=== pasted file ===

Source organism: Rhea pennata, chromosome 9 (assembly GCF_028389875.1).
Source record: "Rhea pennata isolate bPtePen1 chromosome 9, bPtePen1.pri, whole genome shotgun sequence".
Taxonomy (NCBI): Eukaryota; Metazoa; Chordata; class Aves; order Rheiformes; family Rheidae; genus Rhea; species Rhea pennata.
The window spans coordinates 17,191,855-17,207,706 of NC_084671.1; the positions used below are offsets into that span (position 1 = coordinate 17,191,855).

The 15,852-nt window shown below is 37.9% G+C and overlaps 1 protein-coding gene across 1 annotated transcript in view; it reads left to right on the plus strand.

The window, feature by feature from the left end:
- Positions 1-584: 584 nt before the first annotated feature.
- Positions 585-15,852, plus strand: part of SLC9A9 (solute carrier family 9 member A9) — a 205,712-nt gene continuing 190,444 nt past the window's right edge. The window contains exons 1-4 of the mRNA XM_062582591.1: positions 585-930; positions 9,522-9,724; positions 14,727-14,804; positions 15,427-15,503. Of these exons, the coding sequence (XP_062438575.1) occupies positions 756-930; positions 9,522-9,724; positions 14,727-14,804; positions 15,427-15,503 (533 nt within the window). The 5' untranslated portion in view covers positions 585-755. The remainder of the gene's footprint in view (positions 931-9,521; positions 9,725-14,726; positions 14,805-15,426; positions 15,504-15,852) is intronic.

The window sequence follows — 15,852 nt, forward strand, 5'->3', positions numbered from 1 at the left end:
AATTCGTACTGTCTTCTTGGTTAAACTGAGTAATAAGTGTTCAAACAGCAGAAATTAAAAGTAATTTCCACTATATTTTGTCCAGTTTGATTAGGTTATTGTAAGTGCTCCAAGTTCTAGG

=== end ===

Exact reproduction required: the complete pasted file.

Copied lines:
Source organism: Rhea pennata, chromosome 9 (assembly GCF_028389875.1).
Source record: "Rhea pennata isolate bPtePen1 chromosome 9, bPtePen1.pri, whole genome shotgun sequence".
Taxonomy (NCBI): Eukaryota; Metazoa; Chordata; class Aves; order Rheiformes; family Rheidae; genus Rhea; species Rhea pennata.
The window spans coordinates 17,191,855-17,207,706 of NC_084671.1; the positions used below are offsets into that span (position 1 = coordinate 17,191,855).

The 15,852-nt window shown below is 37.9% G+C and overlaps 1 protein-coding gene across 1 annotated transcript in view; it reads left to right on the plus strand.

The window, feature by feature from the left end:
- Positions 1-584: 584 nt before the first annotated feature.
- Positions 585-15,852, plus strand: part of SLC9A9 (solute carrier family 9 member A9) — a 205,712-nt gene continuing 190,444 nt past the window's right edge. The window contains exons 1-4 of the mRNA XM_062582591.1: positions 585-930; positions 9,522-9,724; positions 14,727-14,804; positions 15,427-15,503. Of these exons, the coding sequence (XP_062438575.1) occupies positions 756-930; positions 9,522-9,724; positions 14,727-14,804; positions 15,427-15,503 (533 nt within the window). The 5' untranslated portion in view covers positions 585-755. The remainder of the gene's footprint in view (positions 931-9,521; positions 9,725-14,726; positions 14,805-15,426; positions 15,504-15,852) is intronic.

The window sequence follows — 15,852 nt, forward strand, 5'->3', positions numbered from 1 at the left end:
AATTCGTACTGTCTTCTTGGTTAAACTGAGTAATAAGTGTTCAAACAGCAGAAATTAAAAGTAATTTCCACTATATTTTGTCCAGTTTGATTAGGTTATTGTAAGTGCTCCAAGTTCTAGG